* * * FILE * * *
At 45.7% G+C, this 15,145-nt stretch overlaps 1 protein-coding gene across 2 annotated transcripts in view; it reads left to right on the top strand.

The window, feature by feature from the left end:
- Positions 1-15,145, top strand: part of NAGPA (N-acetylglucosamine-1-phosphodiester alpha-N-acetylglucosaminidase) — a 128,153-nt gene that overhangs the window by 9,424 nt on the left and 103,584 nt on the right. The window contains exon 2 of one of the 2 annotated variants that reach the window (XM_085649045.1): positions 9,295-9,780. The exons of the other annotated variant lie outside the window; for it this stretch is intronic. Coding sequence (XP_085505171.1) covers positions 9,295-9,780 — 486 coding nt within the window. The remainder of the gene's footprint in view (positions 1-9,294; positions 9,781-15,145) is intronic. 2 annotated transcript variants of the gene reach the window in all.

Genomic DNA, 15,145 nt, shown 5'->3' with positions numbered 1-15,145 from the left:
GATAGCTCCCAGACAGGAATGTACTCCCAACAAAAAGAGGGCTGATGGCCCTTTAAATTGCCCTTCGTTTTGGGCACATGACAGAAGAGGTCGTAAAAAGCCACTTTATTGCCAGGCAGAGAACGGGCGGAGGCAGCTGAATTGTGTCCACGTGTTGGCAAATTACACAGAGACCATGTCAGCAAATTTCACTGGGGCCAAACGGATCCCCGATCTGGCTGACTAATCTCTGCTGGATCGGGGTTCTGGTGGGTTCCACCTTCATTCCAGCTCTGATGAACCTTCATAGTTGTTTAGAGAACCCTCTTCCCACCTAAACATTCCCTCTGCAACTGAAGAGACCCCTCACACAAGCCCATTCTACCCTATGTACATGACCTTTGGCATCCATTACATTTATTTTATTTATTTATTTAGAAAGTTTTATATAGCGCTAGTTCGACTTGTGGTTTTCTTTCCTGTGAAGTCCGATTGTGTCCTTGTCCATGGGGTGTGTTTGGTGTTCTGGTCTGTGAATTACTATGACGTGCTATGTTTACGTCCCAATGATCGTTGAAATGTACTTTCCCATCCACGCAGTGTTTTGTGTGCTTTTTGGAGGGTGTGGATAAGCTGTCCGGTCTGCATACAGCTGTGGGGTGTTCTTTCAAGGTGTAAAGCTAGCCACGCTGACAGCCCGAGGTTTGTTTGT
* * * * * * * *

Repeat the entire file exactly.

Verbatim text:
At 45.7% G+C, this 15,145-nt stretch overlaps 1 protein-coding gene across 2 annotated transcripts in view; it reads left to right on the top strand.

The window, feature by feature from the left end:
- Positions 1-15,145, top strand: part of NAGPA (N-acetylglucosamine-1-phosphodiester alpha-N-acetylglucosaminidase) — a 128,153-nt gene that overhangs the window by 9,424 nt on the left and 103,584 nt on the right. The window contains exon 2 of one of the 2 annotated variants that reach the window (XM_085649045.1): positions 9,295-9,780. The exons of the other annotated variant lie outside the window; for it this stretch is intronic. Coding sequence (XP_085505171.1) covers positions 9,295-9,780 — 486 coding nt within the window. The remainder of the gene's footprint in view (positions 1-9,294; positions 9,781-15,145) is intronic. 2 annotated transcript variants of the gene reach the window in all.

Genomic DNA, 15,145 nt, shown 5'->3' with positions numbered 1-15,145 from the left:
GATAGCTCCCAGACAGGAATGTACTCCCAACAAAAAGAGGGCTGATGGCCCTTTAAATTGCCCTTCGTTTTGGGCACATGACAGAAGAGGTCGTAAAAAGCCACTTTATTGCCAGGCAGAGAACGGGCGGAGGCAGCTGAATTGTGTCCACGTGTTGGCAAATTACACAGAGACCATGTCAGCAAATTTCACTGGGGCCAAACGGATCCCCGATCTGGCTGACTAATCTCTGCTGGATCGGGGTTCTGGTGGGTTCCACCTTCATTCCAGCTCTGATGAACCTTCATAGTTGTTTAGAGAACCCTCTTCCCACCTAAACATTCCCTCTGCAACTGAAGAGACCCCTCACACAAGCCCATTCTACCCTATGTACATGACCTTTGGCATCCATTACATTTATTTTATTTATTTATTTAGAAAGTTTTATATAGCGCTAGTTCGACTTGTGGTTTTCTTTCCTGTGAAGTCCGATTGTGTCCTTGTCCATGGGGTGTGTTTGGTGTTCTGGTCTGTGAATTACTATGACGTGCTATGTTTACGTCCCAATGATCGTTGAAATGTACTTTCCCATCCACGCAGTGTTTTGTGTGCTTTTTGGAGGGTGTGGATAAGCTGTCCGGTCTGCATACAGCTGTGGGGTGTTCTTTCAAGGTGTAAAGCTAGCCACGCTGACAGCCCGAGGTTTGTTTGT